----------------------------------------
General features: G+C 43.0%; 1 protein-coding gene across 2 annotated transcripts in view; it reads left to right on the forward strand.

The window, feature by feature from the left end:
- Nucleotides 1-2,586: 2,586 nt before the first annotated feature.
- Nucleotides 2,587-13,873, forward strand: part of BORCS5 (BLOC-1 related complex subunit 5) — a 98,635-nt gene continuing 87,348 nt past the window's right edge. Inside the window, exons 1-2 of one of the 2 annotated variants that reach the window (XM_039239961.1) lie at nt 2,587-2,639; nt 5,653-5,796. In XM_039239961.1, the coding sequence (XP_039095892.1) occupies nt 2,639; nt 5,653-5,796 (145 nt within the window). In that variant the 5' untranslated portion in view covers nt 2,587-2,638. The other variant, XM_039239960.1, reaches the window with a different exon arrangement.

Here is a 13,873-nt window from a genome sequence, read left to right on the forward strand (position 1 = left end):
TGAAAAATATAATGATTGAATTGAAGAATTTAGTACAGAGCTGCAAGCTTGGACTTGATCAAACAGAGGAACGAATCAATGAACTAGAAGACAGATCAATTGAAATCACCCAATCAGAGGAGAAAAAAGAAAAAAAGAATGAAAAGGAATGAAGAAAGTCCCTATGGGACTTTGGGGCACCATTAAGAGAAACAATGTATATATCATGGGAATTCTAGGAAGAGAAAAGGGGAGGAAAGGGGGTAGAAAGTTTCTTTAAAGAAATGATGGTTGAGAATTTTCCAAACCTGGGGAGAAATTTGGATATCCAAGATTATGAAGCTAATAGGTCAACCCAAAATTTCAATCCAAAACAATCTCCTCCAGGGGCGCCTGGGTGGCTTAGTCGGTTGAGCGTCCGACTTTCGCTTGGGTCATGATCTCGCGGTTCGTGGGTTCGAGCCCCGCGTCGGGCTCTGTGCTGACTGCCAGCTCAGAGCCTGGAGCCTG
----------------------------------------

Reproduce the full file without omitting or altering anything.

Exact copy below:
General features: G+C 43.0%; 1 protein-coding gene across 2 annotated transcripts in view; it reads left to right on the forward strand.

The window, feature by feature from the left end:
- Nucleotides 1-2,586: 2,586 nt before the first annotated feature.
- Nucleotides 2,587-13,873, forward strand: part of BORCS5 (BLOC-1 related complex subunit 5) — a 98,635-nt gene continuing 87,348 nt past the window's right edge. Inside the window, exons 1-2 of one of the 2 annotated variants that reach the window (XM_039239961.1) lie at nt 2,587-2,639; nt 5,653-5,796. In XM_039239961.1, the coding sequence (XP_039095892.1) occupies nt 2,639; nt 5,653-5,796 (145 nt within the window). In that variant the 5' untranslated portion in view covers nt 2,587-2,638. The other variant, XM_039239960.1, reaches the window with a different exon arrangement.

Here is a 13,873-nt window from a genome sequence, read left to right on the forward strand (position 1 = left end):
TGAAAAATATAATGATTGAATTGAAGAATTTAGTACAGAGCTGCAAGCTTGGACTTGATCAAACAGAGGAACGAATCAATGAACTAGAAGACAGATCAATTGAAATCACCCAATCAGAGGAGAAAAAAGAAAAAAAGAATGAAAAGGAATGAAGAAAGTCCCTATGGGACTTTGGGGCACCATTAAGAGAAACAATGTATATATCATGGGAATTCTAGGAAGAGAAAAGGGGAGGAAAGGGGGTAGAAAGTTTCTTTAAAGAAATGATGGTTGAGAATTTTCCAAACCTGGGGAGAAATTTGGATATCCAAGATTATGAAGCTAATAGGTCAACCCAAAATTTCAATCCAAAACAATCTCCTCCAGGGGCGCCTGGGTGGCTTAGTCGGTTGAGCGTCCGACTTTCGCTTGGGTCATGATCTCGCGGTTCGTGGGTTCGAGCCCCGCGTCGGGCTCTGTGCTGACTGCCAGCTCAGAGCCTGGAGCCTG